Fictiv broadens its 3D printing service by introducing 14 additional materials for advanced engineering applications.


Fictiv, a manufacturing bureau based in San Francisco, recently announced updates to its 3D printing service to better serve its industrial customers. The company has added 14 new materials specifically tailored for advanced engineering applications. These materials range from high-temperature options like Ultem 9085 to biocompatible choices such as ABS-M30i. Additionally, Fictiv has introduced a range of optical SOMOS materials catering to various industries, including automotive, industrial, consumer products, and medical applications.

According to Riley Hall, Director of Additive Manufacturing at Fictiv, the company is committed to providing industry-leading 3D printing solutions for both research and development purposes, as well as high-volume production needs. The expansion of materials not only offers cutting-edge lead times for 3D printing, but also provides customers with more options at a cost-effective price point.

The newly added materials offer advanced properties to meet the demands of various applications. For example, Ultem 9085 is known for its strength, heat resistance, and chemical durability, making it suitable for aerospace, automotive, and industrial contexts. Ultem 1010, on the other hand, exhibits high heat and chemical resistance and is often utilized in industries that require sturdy, high-temperature-resistant components.

Other materials include TPU 88A, a flexible and rubber-like material ideal for crafting elastomeric parts and impact-resistant items. Nylon 11 Fire Retardant is known for its fire-retardant properties, ABS-M30i is an ABS thermoplastic optimized for medical purposes, Nylon 12 is a durable material commonly used for tough functional prototypes and end-use parts, and ST-130 is a specialized material for crafting soluble tooling for carbon fiber layup.

Fictiv has also made improvements to its digital supply chain and quote-to-order platform, making it easier for customers to access advanced additive manufacturing. Customers now have the flexibility to choose production times, configure infill density, and specify threaded insert specifications. Additionally, Fictiv is expanding partnerships with additive manufacturers like Jabil Additive to offer competitive pricing for larger quantity orders.

In October, Fictiv plans to introduce Carbon Digital Light Synthesis (DLS) 3D printing technology, which promises rapid printing, high resolution, and diverse materials suitable for scalable production.

Overall, Fictiv’s updates aim to simplify access to advanced additive manufacturing and facilitate product development for businesses and innovators across all stages. The company’s commitment to providing industry-leading solutions and its expanding range of materials demonstrate its dedication to meeting the needs of its industrial customers.

In the next decade, the additive manufacturing sector will face numerous engineering challenges. These challenges, which will require innovative solutions, are crucial for the industry to continue its growth and development.

One of the key challenges in additive manufacturing is the need to improve the quality and consistency of printed parts. Currently, there can be variations in the structural integrity and surface finish of 3D printed objects. This can limit the functionality and reliability of these parts, particularly in critical applications such as aerospace and medical devices. Engineers will need to work on developing better control and monitoring systems to ensure that every printed component meets the required specifications.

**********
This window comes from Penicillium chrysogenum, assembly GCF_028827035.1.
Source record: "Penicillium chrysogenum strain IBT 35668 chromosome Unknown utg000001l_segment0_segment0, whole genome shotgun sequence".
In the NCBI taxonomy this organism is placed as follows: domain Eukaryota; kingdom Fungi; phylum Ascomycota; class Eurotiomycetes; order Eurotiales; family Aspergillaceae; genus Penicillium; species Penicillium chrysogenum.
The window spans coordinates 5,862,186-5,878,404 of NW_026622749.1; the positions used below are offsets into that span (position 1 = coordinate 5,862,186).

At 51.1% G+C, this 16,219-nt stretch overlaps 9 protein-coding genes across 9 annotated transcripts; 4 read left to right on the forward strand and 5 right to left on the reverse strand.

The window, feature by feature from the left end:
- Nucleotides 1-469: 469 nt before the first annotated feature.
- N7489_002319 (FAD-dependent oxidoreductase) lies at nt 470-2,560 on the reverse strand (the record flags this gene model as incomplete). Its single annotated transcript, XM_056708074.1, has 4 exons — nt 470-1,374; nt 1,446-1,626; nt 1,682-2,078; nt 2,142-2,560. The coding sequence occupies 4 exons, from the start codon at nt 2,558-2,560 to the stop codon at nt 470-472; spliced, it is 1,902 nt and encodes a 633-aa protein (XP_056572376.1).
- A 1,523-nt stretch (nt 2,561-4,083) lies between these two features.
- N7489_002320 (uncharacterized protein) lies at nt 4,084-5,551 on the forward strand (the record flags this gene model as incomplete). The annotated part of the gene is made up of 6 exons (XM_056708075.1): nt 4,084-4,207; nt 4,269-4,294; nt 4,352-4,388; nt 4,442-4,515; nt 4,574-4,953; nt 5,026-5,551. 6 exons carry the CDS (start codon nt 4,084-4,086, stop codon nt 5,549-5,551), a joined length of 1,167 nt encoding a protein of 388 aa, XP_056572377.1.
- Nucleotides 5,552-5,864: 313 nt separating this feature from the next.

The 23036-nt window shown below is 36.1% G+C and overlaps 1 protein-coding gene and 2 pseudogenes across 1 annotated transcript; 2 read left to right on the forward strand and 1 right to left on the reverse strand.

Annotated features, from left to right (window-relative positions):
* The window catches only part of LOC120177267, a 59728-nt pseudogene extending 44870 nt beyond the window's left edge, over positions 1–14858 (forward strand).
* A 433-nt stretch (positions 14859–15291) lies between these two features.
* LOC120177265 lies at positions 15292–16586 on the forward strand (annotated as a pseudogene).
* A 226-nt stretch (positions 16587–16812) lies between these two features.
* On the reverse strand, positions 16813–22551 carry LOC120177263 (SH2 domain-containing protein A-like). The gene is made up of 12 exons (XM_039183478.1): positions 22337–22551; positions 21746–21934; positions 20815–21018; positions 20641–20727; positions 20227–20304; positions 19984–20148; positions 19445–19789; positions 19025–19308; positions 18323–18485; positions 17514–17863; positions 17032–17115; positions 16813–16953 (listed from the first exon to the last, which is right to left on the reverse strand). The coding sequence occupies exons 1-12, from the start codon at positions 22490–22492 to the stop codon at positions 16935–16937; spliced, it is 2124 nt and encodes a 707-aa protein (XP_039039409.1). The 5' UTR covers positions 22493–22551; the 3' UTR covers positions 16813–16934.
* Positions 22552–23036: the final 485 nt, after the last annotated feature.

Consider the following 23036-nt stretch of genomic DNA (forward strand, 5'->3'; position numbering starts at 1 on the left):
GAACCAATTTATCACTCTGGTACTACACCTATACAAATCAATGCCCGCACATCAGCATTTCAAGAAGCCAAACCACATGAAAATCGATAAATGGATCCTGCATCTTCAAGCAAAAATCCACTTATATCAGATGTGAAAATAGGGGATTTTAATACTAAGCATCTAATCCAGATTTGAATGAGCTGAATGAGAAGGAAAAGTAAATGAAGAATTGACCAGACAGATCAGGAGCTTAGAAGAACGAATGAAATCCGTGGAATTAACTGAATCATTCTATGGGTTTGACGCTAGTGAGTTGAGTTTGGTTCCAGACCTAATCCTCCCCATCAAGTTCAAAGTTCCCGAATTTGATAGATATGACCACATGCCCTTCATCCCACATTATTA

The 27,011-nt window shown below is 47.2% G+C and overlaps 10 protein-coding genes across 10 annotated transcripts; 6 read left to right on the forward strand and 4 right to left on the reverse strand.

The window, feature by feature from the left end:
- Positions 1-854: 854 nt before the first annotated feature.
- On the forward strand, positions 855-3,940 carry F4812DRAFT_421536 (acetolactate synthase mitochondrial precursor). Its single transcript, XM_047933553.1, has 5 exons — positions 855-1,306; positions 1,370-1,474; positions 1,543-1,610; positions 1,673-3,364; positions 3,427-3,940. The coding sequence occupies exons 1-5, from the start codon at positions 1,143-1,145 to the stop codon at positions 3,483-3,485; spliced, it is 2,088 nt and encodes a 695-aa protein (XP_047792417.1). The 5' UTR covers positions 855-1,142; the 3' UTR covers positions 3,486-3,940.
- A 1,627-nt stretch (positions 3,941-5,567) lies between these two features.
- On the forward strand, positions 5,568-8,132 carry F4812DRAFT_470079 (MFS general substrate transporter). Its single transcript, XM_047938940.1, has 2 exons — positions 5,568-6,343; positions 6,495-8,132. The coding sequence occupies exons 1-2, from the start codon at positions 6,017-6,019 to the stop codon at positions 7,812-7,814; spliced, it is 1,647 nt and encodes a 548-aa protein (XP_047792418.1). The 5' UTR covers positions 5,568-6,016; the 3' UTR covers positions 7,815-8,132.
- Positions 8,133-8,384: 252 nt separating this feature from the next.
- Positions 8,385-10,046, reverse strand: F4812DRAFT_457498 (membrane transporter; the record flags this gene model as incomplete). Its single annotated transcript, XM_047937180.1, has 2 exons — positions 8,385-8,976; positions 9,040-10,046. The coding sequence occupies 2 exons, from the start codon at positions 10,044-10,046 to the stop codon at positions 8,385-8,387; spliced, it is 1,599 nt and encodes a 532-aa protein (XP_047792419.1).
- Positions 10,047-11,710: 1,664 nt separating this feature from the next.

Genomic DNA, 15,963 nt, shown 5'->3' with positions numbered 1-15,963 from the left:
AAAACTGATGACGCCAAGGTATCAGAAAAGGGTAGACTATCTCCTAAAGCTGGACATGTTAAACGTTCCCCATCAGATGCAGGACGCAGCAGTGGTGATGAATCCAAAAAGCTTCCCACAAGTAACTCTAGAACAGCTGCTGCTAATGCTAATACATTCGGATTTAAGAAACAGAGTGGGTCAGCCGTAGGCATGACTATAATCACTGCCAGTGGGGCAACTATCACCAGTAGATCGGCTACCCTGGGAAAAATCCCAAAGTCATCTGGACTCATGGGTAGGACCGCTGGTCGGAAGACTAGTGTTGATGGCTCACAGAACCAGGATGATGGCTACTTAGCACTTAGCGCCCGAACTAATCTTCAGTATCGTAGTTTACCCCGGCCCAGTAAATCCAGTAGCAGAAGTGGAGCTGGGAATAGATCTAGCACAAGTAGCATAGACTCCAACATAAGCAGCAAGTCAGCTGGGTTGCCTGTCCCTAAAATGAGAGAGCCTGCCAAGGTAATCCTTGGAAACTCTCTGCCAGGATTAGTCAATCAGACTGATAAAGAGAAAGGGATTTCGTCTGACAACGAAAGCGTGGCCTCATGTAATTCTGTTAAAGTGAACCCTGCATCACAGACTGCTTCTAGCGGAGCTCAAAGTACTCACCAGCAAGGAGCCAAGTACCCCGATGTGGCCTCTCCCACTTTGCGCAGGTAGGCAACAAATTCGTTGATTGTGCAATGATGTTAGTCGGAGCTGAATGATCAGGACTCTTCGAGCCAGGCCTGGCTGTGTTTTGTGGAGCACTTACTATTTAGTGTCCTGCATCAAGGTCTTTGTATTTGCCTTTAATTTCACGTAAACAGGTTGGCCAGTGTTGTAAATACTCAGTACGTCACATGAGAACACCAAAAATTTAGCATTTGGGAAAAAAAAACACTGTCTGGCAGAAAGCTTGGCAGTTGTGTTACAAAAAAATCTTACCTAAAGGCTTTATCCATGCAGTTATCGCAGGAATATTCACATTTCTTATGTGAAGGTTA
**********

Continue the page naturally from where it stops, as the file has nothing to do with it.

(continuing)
Another significant challenge is the scalability of additive manufacturing. Although 3D printing has made significant progress in recent years, it is still limited in terms of size and quantity. To truly revolutionize industries like automotive and construction, where larger and numerous parts are required, engineers will need to overcome the limitations of current 3D printing technologies. This may involve developing new printing techniques or finding ways to integrate additive manufacturing with traditional manufacturing processes.

Material selection is yet another challenge in the additive manufacturing sector. While there is already a wide range of materials available for 3D printing, it is important to continually expand this selection to meet the needs of different applications. Moreover, engineers will need to focus on developing new materials with improved properties such as better heat resistance, mechanical strength, or enhanced conductivity. This will enable the production of more functional and durable parts through additive manufacturing.

Furthermore, sustainability is a growing concern in the additive manufacturing industry. Although 3D printing has the potential to reduce material waste compared to traditional manufacturing methods, there are still environmental considerations to address. Engineers will need to explore ways to reduce the energy consumption of 3D printers, optimize material usage, and develop sustainable recycling methods for printing waste. This will ensure that additive manufacturing becomes a truly eco-friendly solution.

In conclusion, the additive manufacturing sector will face several engineering challenges in the coming decade. These challenges include improving part quality, scalability, material selection, and sustainability. Overcoming these challenges will require innovative thinking, collaboration with various industries, and continuous research and development efforts. Nonetheless, addressing these challenges will pave the way for the widespread adoption of 3D printing and its integration into various sectors of the economy.

Original source


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